Dr. Toni L. Carrell

Toni joined Ships of Discovery in its early monthsafter having worked as an underwater archaeologist for the National Park Service’s Submerged Cultural Resources Unit for many years. Her extensive experience investigating shipwrecks from the 1600s to WWII throughout the United States and several foreign countries has continued as she pursues an interest hull construction. That led her to field directing the excavation of the La Salle shipwreck, La Belle for the Texas Historical Commission in 1997 and her involvement with replica ships construced in Brazil. A respected author and lecturer, Toni has written many articles for both popular and scientific journals, and has authored numerous archaeological reports. She served as Chairman of the Advisory Council on Underwater Archaeology from 1995-2000 (currently Emeritus member) and represented the Society for Historical Archaeology during the UNESCO meeting of experts on the development of the international Convention on the Protection of Underwater Cultural Heritage, adopted in 2001. Toni was elected to the Women Diver's Hall of fame in 2001.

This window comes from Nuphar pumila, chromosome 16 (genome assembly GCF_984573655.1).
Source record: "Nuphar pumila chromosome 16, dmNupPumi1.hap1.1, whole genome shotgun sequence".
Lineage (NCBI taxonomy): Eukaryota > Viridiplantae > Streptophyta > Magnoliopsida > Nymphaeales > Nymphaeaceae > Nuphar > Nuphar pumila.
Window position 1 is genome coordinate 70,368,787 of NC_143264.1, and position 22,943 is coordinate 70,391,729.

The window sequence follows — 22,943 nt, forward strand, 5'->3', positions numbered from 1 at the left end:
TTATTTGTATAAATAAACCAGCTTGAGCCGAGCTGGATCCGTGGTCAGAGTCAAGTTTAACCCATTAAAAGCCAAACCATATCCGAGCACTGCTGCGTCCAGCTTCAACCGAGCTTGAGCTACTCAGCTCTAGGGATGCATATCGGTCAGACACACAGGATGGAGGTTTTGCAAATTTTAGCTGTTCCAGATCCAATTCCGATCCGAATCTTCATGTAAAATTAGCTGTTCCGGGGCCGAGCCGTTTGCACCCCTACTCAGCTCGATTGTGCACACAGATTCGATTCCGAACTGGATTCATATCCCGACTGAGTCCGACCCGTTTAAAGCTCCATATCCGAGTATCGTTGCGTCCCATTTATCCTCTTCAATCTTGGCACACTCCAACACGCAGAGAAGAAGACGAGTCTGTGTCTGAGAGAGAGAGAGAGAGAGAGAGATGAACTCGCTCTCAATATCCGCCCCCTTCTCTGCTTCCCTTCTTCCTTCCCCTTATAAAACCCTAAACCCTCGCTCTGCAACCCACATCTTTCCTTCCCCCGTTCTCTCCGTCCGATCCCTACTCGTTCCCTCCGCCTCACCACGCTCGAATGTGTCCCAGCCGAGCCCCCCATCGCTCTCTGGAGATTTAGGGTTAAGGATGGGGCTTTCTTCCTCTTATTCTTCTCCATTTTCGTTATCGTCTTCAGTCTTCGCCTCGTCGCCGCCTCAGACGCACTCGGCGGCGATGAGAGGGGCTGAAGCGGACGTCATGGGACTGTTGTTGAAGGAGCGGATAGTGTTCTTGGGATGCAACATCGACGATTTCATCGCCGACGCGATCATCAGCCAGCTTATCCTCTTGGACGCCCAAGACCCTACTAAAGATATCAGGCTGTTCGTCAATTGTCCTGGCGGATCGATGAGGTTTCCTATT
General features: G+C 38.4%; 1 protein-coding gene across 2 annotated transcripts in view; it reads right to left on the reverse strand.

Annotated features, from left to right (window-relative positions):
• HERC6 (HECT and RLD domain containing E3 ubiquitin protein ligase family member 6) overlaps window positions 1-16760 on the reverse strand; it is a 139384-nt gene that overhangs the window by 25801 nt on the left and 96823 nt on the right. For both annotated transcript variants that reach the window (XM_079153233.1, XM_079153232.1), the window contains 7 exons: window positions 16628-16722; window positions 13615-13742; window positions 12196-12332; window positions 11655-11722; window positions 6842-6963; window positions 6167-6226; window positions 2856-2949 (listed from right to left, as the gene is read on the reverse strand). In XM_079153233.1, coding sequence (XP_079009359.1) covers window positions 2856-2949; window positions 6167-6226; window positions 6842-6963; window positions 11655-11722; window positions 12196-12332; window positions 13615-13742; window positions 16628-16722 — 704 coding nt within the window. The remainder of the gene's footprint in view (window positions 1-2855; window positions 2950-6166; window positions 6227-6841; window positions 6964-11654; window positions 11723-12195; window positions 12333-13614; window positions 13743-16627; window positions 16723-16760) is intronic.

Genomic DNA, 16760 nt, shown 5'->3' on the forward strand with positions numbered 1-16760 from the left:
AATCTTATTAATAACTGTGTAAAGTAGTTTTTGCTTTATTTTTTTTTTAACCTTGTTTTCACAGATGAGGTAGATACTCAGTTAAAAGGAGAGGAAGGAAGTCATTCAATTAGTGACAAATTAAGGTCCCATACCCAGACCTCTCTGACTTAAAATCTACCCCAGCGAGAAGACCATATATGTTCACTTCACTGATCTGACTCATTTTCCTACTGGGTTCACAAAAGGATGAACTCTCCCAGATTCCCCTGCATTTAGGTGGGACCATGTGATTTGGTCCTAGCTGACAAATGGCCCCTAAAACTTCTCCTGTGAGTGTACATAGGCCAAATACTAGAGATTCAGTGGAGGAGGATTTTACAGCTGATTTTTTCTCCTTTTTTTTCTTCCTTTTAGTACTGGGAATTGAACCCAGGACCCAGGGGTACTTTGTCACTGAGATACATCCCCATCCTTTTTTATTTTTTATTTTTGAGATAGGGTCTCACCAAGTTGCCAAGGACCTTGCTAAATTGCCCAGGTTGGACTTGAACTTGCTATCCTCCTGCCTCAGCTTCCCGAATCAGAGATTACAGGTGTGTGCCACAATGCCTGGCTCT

"My interest in underwater archaeology did not stem from a lifelong love of the sea and ships nor from a desire to do something useful with my life. Rather it grew from watching Lloyd Bridges in Sea Hunt. As a tomboy growing up in California, the weekly episodes represented escape and adventure of the most exotic kind imaginable. But thoughts of Sea Hunt faded as I grew. I entered college as a business major, and to fulfill a requirement for a class in the social sciences, I read Kroeber's Ishi. That lead to other classes in anthropology/archaeology, and by the time I finished my undergraduate degree in anthropology, my fascination with prehistoric California was strong. I would have pursued land archaeology as a career except for Sea Hunt. I jumped at the opportunity to take a scuba class in my senior year. After my first open water dive, I was hooked on scuba as a sport. Within a few months of becoming certified I visited Califomia's Channel Islands and saw my first shipwreck. Since then ships and the people who built them have captured my imagination and challenged my curiosity. The wrecks that mark their passage truly embody escape and adventure." why

"Adventure is danger and discomfort when viewed from the complacency of reflection."


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